Summarizing my view of a plausible relationship among the Victorian English beer types H.K., A.K., and hock, it’s like this.
From “Hopped and Keepable”, a term in Fuller’s mid-1800s records, we get H.K., a beer type in those records and clearly the initialism.
From H.K., we get hock, by how H.K. sounds pronounced as a word, in effect an acronym. A surmise, but persuasive imo.
By similar surmise, from H.K. we get A.K., either from an early misreading of hand-lettered H.K. or from dropping the h. But assume the h doesn’t drop for initialisms (the “aitch” factor). Then or in any case it comes from dropping the h in hock. “Ock” seems quite close to A.K. If an ill-lettered person scrawled “awk” or “ock”, it could come out as A.K.
In these readings, since “hopped and keepable” is the root, A.K. retains the sense of keeping, which a brewer stated in 1870 means “keeping ale”. There is the added nuance of keepable too, due to the descent suggested. This helps to understand why A.K., a beer sold within a few weeks after racking, could be viewed as a pale ale (stored) type and why the k in A.K. has the sense of keeping.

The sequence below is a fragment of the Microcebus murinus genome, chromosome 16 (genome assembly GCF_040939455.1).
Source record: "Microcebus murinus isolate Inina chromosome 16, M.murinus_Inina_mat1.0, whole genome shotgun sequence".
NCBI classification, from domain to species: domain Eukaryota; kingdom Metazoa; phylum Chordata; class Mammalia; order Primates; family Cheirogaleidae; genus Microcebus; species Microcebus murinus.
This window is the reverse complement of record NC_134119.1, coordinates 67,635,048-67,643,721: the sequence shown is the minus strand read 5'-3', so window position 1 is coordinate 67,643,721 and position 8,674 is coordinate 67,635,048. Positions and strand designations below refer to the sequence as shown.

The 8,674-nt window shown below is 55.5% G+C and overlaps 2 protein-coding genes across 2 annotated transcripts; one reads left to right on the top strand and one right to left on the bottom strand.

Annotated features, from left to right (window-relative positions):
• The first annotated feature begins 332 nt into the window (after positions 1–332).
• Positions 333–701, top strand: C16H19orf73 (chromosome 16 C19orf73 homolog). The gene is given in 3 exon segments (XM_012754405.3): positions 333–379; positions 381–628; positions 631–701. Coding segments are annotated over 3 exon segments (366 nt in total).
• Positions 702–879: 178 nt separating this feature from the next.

Let’s assume though Fuller’s 1800s hock derives from the old festival hock ale, or from a synonym for white porter borrowed from the British term for a German white wine. In either case, if H.K. and A.K. derive from that hock, then “hopped and keepable” and “ale for keeping” would be retrospective, erroneous readings.
Such alternate derivations seem unlikely to us though for reasons discussed yesterday in our Part I.
Of course too, maybe H.K. isn’t related to any sense of hock, and/or A.K. isn’t related to either of them. It’s possible, but doubtful in my view.